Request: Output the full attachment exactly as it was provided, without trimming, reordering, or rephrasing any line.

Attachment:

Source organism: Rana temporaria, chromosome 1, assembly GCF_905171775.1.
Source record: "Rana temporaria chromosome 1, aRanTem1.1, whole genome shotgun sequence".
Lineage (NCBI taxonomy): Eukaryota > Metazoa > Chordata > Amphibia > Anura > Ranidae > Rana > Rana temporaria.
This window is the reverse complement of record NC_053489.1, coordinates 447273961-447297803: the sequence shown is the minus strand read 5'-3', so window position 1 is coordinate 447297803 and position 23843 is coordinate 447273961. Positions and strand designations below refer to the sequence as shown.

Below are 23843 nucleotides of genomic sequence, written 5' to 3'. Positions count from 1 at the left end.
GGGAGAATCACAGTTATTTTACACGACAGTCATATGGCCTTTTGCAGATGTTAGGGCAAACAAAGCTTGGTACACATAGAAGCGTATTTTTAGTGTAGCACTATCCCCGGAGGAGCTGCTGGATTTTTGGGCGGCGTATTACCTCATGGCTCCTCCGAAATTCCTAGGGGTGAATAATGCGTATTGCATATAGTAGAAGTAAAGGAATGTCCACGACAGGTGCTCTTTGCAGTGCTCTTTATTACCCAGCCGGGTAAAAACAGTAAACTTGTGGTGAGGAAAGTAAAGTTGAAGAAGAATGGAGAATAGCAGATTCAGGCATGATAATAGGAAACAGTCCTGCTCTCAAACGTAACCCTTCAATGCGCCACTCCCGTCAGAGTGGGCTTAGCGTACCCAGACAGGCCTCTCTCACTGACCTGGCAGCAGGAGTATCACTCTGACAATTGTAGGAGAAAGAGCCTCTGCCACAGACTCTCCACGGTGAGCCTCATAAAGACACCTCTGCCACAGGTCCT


Source organism: Rana temporaria, chromosome 1, assembly GCF_905171775.1.
Source record: "Rana temporaria chromosome 1, aRanTem1.1, whole genome shotgun sequence".
Lineage (NCBI taxonomy): Eukaryota > Metazoa > Chordata > Amphibia > Anura > Ranidae > Rana > Rana temporaria.
This window is the reverse complement of record NC_053489.1, coordinates 447273961-447297803: the sequence shown is the minus strand read 5'-3', so window position 1 is coordinate 447297803 and position 23843 is coordinate 447273961. Positions and strand designations below refer to the sequence as shown.

Below are 23843 nucleotides of genomic sequence, written 5' to 3'. Positions count from 1 at the left end.
GGGAGAATCACAGTTATTTTACACGACAGTCATATGGCCTTTTGCAGATGTTAGGGCAAACAAAGCTTGGTACACATAGAAGCGTATTTTTAGTGTAGCACTATCCCCGGAGGAGCTGCTGGATTTTTGGGCGGCGTATTACCTCATGGCTCCTCCGAAATTCCTAGGGGTGAATAATGCGTATTGCATATAGTAGAAGTAAAGGAATGTCCACGACAGGTGCTCTTTGCAGTGCTCTTTATTACCCAGCCGGGTAAAAACAGTAAACTTGTGGTGAGGAAAGTAAAGTTGAAGAAGAATGGAGAATAGCAGATTCAGGCATGATAATAGGAAACAGTCCTGCTCTCAAACGTAACCCTTCAATGCGCCACTCCCGTCAGAGTGGGCTTAGCGTACCCAGACAGGCCTCTCTCACTGACCTGGCAGCAGGAGTATCACTCTGACAATTGTAGGAGAAAGAGCCTCTGCCACAGACTCTCCACGGTGAGCCTCATAAAGACACCTCTGCCACAGGTCCT